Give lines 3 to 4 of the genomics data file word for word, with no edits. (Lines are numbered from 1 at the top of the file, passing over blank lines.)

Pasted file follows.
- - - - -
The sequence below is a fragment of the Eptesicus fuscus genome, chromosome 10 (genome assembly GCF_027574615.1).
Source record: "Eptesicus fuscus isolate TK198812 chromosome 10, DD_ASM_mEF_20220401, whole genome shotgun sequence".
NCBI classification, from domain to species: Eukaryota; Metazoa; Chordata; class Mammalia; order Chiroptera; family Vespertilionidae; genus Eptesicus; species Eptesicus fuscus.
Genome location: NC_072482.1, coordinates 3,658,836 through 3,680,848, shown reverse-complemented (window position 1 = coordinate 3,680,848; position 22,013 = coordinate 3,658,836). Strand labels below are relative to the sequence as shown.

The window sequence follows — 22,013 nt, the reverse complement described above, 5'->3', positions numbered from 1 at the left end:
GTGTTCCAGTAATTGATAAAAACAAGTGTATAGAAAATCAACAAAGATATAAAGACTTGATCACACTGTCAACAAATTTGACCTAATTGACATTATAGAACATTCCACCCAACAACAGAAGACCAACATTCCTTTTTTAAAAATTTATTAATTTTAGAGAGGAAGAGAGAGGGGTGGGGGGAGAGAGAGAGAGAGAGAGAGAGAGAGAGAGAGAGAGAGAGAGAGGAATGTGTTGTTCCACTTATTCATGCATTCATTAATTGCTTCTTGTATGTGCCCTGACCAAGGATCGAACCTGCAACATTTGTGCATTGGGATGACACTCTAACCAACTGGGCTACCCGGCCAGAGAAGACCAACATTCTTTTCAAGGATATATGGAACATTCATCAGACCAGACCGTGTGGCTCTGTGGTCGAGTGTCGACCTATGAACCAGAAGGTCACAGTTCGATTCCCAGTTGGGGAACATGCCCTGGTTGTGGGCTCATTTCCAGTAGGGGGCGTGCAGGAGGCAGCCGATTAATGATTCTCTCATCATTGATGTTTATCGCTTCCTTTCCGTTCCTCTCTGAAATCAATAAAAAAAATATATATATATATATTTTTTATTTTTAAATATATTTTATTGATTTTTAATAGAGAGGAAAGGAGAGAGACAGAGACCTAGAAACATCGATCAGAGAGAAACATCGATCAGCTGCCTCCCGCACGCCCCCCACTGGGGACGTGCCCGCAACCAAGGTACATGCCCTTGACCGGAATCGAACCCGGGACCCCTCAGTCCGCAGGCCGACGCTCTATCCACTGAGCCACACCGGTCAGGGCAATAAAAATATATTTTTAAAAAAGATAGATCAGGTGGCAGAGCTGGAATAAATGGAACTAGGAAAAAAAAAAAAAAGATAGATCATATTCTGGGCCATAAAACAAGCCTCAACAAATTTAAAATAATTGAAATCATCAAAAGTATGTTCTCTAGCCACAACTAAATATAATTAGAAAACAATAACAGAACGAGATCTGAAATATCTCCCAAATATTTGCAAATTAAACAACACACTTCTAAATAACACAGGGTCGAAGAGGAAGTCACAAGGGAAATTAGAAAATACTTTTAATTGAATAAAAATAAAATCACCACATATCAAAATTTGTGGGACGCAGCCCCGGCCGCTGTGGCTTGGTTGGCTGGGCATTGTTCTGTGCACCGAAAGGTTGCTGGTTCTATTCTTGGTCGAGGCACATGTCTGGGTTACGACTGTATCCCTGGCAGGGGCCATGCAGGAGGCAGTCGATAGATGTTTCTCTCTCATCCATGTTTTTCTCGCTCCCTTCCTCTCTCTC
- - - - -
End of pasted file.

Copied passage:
NCBI classification, from domain to species: Eukaryota; Metazoa; Chordata; class Mammalia; order Chiroptera; family Vespertilionidae; genus Eptesicus; species Eptesicus fuscus.
Genome location: NC_072482.1, coordinates 3,658,836 through 3,680,848, shown reverse-complemented (window position 1 = coordinate 3,680,848; position 22,013 = coordinate 3,658,836). Strand labels below are relative to the sequence as shown.